Friday, April 26, 2019

Microreview [book]: The Hound of Justice, by Claire O'Dell

The Hound of Justice ably continues the fantastic story of Dr. Janet Watson and Sara Holmes in a darkly plausible near-future Washington D.C.

By the end of A Study in Honor, the first in Claire O’Dell’s Janet Watson Chronicles, the writer had established the parameters of her world, introduced our two main characters in full, Dr. Janet Watson and Sara Holmes. These two queer women of color as posited are indeed this world’s versions of the classic detective duo, in a near future 21st century Washington D.C, where America, after the divisiveness of a Trump administration is wracked by something even worse: A new Civil War. The two meet, and a first step toward Watson engaging with the war-torn past that cost her an arm is the central mystery at the heart of that novel.

In The Hound of Justice (yet a second novel title in homage to Doyle)., Dr. Watson’s story continues.

The novel has a whopper of an inciting incident to get things off. It’s not much of a spoiler to say that the novel begins with a bombing during the inauguration of a new President, one that came to power in the wake of the events of A Study in Honor. This soon ramps up into a mystery, as patients at her hospital soon start mysteriously dying, even as she herself is struggling to be accepted as a surgeon with her new advanced artificial arm. This plot tension reflects and refracts Sara Holmes’ own struggle. The aftermath of the first novel has not beens salutary for her espionage career prospects, and that relationship tension informs and infuses the plot. Finally, when the game IS afoot, both are drawn into another mystery revolving around the ever present Civil War.

The milieu as created by the author is also a highlight for me. What I really liked in the worldbuilding in this novel was the throughline of having the war come to Washington D.C, and then, in the course of the novel, Watson and Holmes journey into the dark heart of the war zone, into the New Confederacy. What would the U.S look like riven by the faultlines of a new, modern Civil War? I found the author’s vision of what that would look like in practice to be all too plausible and chilling. The main characters are drawn into the dark heart of the conflict and it is, frankly, harrowing and all too much resonant. This is a vision of America I hope remains firmly in the science fiction aisle of the bookstore. It’s almost too painfully plausible, richly detailed and it evocatively comes across the pages.

And yet it is Watson’s journey and development that really is the central portion of the novel. The dark and richly textured world is one thing, it is the mindset and the journey of Watson that really counts. That aforementioned inciting incident is a dagger to the heart of someone who is dealing with the very real demon of PTSD and the aftermath of her experience at the battle of Alton. The author captures how Watson has to confront the “war come home” as well as how the journey into the dark heart of the war affects her protagonist. And even wrapped up in all that is all that else is going on in Janet’s life. The world is a complex mosaic, and even with the Brotherhood of Redemption, Sara Holmes’ future, and Watson’s work struggles, there is a potential romance, her relationship with her family and much more. This is a novel whose primary, first focus is on the relationships and internal growth and struggles of the protagonist, to equal or maybe even greater degree than the author’s previous novels. This is science fiction for readers who want to engage deeply with a main character they can get to know on an intimate, personal level.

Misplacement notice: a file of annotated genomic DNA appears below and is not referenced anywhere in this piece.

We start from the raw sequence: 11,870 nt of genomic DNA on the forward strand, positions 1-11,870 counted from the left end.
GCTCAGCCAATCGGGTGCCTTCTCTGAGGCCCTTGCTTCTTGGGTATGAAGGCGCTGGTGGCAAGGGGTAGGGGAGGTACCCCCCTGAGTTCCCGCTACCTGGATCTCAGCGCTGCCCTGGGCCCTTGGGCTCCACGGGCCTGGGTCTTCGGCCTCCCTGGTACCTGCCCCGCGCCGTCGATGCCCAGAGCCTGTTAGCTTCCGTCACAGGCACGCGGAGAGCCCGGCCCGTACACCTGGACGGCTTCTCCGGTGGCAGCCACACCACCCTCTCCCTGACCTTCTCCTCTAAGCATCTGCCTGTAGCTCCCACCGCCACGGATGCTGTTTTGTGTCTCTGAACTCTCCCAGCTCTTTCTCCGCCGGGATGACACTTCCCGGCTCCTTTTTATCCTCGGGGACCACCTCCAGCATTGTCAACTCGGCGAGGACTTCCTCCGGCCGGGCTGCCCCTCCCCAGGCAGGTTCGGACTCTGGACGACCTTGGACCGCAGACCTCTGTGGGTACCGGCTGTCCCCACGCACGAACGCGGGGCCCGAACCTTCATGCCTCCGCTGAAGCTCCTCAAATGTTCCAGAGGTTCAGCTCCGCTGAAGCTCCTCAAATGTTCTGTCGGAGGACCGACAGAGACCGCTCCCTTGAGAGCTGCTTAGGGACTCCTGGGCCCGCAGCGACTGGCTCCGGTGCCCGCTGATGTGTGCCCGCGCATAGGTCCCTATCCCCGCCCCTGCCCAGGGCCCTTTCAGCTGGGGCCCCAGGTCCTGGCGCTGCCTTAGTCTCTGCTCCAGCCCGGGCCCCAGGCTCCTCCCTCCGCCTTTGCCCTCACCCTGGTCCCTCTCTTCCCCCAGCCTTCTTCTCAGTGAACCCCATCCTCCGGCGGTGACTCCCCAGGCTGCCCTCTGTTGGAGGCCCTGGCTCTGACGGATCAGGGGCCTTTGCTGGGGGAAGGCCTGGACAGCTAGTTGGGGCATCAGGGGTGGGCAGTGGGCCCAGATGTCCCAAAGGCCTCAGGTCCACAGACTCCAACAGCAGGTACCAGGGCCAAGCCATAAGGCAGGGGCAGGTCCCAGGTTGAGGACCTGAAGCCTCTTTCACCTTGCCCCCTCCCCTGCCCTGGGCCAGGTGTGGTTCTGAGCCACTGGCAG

The novel doesn’t stand well on it’s own, if this has intrigued you to this point, I strongly recommend picking up A Study in Honor. It’s not so much the plot that you need to catch up on (which can be summarized and gets referenced back a couple of times in the novel), it is the emotional growth and development of Watson as a character that makes the first novel absolutely crucial to enjoying this one to the utmost.

The novel ends with Watson at a turning point, and a whole new potential hook for a mystery in the bargain. It’s a complete story, don’t get me wrong, but even more than the first novel, this novel is clearly setting up for a potential follow up as Dr. Watson’s story continues. I for one am eager for another Janet Watson novel.

The Math

Baseline Assessment: 7/10

Bonuses : +1 for a very strong focus on Watson and her personal story.
+1 for a darkly immersive near future world

Penalties : -1 for a slight weakness of the actual mystery as opposed to the rest of the novel’s merit

Nerd Coefficient: 8/10. Well worth your time and attention

Reference:  O’Dell, Claire  The Hound of Justice [Harper Voyager, 2019]

POSTED BY: Paul Weimer. Ubiquitous in Shadow, but I’m just this guy, you know? @princejvstin.